Don’t miss checking out the indoor food court Mathallen, perfect for sampling a wide array of Norwegian and international cuisine under one roof. The mix of historic sites like the main square and lively offerings make the city center ideal for first-time visitors to get their bearings in Trondheim.

The main square, Torget, acts as a central meeting point surrounded by restaurants and the stately Trondheim Torg shopping center. On nicer days, locals gather to socialize or attend events and concerts held in the square. Nearby, the streets Kongens gate, Nordre gate, Olav Tryggvasons gate, and Thomas Angells gate form Trondheim’s retail core. Here you’ll find major international stores along with local shops.

Cafes provide prime people-watching throughout the city center. Some top picks include Trondheim Mikrobryggeri and Baklan Bistro for artisanal beer and sandwiches, Le Bistro for French pastries and coffee, and Persilleriet for veggie fare in a charming courtyard. Don’t forget some shopping as well!

Trendy Solsiden and the Harbour

Following the River Nidelva west leads visitors to Solsiden, one of Trondheim’s most popular neighborhoods thanks to its prime waterfront location. Solsiden translates to “sunny side” in Norwegian, though locals will tell you sunshine isn’t guaranteed! Nonetheless, the vibrant area beckons for drinks or a meal along the fjord.

Solsiden occupies the former shipyards and docklands that underwent regeneration in the 1990s. Warehouses and piers transformed into shopping centers, restaurants, bars, and residential buildings. Colorful apartment blocks now line the harborfront. Locals and tourists alike flock to Solsiden to eat in trendy restaurants with views over the water or grab an afternoon coffee.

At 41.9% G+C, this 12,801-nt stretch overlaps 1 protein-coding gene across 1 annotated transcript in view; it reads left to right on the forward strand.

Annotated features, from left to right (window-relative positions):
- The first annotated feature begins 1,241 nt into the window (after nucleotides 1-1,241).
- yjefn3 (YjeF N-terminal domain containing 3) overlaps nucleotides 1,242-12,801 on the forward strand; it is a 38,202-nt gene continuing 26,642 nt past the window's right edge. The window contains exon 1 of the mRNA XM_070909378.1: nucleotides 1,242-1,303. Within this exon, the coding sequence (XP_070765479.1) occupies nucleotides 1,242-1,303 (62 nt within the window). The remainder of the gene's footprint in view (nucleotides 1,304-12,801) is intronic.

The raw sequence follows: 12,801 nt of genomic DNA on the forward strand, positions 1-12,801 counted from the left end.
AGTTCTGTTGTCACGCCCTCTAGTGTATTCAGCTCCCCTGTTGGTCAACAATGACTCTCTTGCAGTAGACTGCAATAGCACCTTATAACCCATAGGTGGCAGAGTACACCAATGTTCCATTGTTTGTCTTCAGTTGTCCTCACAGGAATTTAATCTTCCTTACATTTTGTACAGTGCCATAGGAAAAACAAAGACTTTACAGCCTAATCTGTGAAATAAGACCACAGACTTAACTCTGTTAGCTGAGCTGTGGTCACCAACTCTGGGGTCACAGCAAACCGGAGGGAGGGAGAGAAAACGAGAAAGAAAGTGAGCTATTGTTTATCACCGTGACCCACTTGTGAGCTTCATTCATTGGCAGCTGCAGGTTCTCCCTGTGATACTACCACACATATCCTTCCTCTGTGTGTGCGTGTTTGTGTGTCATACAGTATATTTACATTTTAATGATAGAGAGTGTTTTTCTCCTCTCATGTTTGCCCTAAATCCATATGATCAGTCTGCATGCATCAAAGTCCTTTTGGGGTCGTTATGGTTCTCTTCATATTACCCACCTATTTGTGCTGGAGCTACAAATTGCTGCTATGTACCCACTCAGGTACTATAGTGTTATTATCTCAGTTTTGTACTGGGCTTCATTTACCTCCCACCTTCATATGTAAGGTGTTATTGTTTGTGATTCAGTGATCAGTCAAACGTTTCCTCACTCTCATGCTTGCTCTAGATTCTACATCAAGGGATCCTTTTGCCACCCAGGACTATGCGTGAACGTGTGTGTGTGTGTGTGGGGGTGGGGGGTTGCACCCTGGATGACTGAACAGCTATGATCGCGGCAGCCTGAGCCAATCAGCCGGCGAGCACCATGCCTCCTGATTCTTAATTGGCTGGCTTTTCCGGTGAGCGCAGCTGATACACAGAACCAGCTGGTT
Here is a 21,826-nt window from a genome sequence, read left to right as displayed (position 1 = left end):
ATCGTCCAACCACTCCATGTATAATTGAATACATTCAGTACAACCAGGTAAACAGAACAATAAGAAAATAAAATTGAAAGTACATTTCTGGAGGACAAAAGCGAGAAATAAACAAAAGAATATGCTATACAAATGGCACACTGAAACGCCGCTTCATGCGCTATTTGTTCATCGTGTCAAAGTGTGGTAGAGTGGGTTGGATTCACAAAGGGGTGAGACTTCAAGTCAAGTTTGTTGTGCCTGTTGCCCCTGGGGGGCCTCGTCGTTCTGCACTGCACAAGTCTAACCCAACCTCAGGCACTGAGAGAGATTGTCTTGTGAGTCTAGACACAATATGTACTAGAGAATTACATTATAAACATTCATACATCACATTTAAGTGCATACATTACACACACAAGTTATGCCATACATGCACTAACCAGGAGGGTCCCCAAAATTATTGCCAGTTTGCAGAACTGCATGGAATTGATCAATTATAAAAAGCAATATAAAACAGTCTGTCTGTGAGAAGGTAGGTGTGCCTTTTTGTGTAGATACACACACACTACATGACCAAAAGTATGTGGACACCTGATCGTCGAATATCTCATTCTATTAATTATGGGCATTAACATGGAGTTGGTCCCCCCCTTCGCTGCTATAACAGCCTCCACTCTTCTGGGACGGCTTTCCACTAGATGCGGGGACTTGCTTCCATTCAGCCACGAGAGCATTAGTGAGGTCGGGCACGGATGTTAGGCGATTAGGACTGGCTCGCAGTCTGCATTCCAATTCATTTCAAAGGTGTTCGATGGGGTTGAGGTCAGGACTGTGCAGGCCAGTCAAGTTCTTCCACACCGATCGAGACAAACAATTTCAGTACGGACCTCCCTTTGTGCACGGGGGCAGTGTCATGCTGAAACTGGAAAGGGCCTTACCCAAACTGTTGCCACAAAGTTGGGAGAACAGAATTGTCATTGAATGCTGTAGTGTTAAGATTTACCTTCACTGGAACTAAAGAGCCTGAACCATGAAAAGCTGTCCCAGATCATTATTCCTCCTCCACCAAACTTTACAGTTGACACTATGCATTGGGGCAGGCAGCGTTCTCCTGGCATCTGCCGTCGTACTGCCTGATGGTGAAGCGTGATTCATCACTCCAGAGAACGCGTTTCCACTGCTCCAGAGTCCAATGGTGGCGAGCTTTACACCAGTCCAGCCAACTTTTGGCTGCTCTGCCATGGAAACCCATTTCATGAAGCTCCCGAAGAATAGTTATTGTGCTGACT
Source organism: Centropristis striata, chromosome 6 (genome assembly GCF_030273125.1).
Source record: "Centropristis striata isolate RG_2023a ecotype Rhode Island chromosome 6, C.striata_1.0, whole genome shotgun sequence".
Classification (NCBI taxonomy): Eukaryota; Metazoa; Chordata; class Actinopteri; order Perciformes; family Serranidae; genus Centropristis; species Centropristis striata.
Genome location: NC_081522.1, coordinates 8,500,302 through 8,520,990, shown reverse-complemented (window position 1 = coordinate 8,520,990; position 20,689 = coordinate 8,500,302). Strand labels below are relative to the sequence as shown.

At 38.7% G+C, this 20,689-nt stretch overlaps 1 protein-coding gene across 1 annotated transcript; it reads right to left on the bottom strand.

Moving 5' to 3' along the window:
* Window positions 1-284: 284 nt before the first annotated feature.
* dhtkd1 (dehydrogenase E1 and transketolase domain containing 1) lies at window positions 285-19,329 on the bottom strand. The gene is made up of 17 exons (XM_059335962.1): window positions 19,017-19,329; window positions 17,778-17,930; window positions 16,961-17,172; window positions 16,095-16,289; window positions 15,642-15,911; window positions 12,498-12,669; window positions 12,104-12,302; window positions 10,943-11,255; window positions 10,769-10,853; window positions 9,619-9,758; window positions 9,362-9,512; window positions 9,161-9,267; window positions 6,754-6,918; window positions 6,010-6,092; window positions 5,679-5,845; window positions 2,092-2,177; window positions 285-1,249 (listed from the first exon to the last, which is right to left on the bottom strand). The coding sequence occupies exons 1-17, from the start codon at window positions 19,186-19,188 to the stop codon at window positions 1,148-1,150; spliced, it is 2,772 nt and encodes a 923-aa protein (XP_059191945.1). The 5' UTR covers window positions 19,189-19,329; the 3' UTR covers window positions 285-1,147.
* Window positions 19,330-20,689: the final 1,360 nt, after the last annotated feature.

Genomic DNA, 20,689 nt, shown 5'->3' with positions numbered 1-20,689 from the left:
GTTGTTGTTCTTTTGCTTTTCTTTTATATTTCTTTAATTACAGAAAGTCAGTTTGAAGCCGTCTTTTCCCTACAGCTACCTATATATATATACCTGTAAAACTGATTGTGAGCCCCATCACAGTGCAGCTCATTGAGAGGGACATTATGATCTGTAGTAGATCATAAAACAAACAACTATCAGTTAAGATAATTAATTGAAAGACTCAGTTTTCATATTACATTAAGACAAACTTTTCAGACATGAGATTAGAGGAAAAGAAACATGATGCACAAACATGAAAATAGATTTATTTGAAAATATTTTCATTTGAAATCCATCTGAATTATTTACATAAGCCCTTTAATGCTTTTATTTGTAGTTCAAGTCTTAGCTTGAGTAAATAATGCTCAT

Strolling the Solsiden Brygge harbor promenade makes for a refreshing walk any time of year. The atmosphere intensifies during events like Trondheim’s food festival held annually in Solsiden. Visitors can browse the food stalls then unwind over drinks as the summer sun “sets” at midnight. With its scenic setting and indulgent offerings, it’s easy to see why Solsiden charms locals and tourists alike.

Some top picks for eating in Solsiden include Sjøsiden seafood restaurant, known for its stellar fish and chips. Persilleriet emphasizes fresh salads and veggie dishes with a sustainability focus. Havfruen is a local favorite for bistro-style Norwegian fare and great outdoor seating. You can also do some shopping at the Solsiden shopping center, with major retail chains and specialty boutiques.

Family-Friendly Heimdal

For those seeking a more suburban atmosphere, the Heimdal district offers a prime base on Trondheim’s outskirts. Heimdal sits just a quick 10-minute drive south of the city center, but feels more like a village surrounded by forests and farmland. Single-family homes and low apartment buildings characterize Heimdal’s more modern residential environment.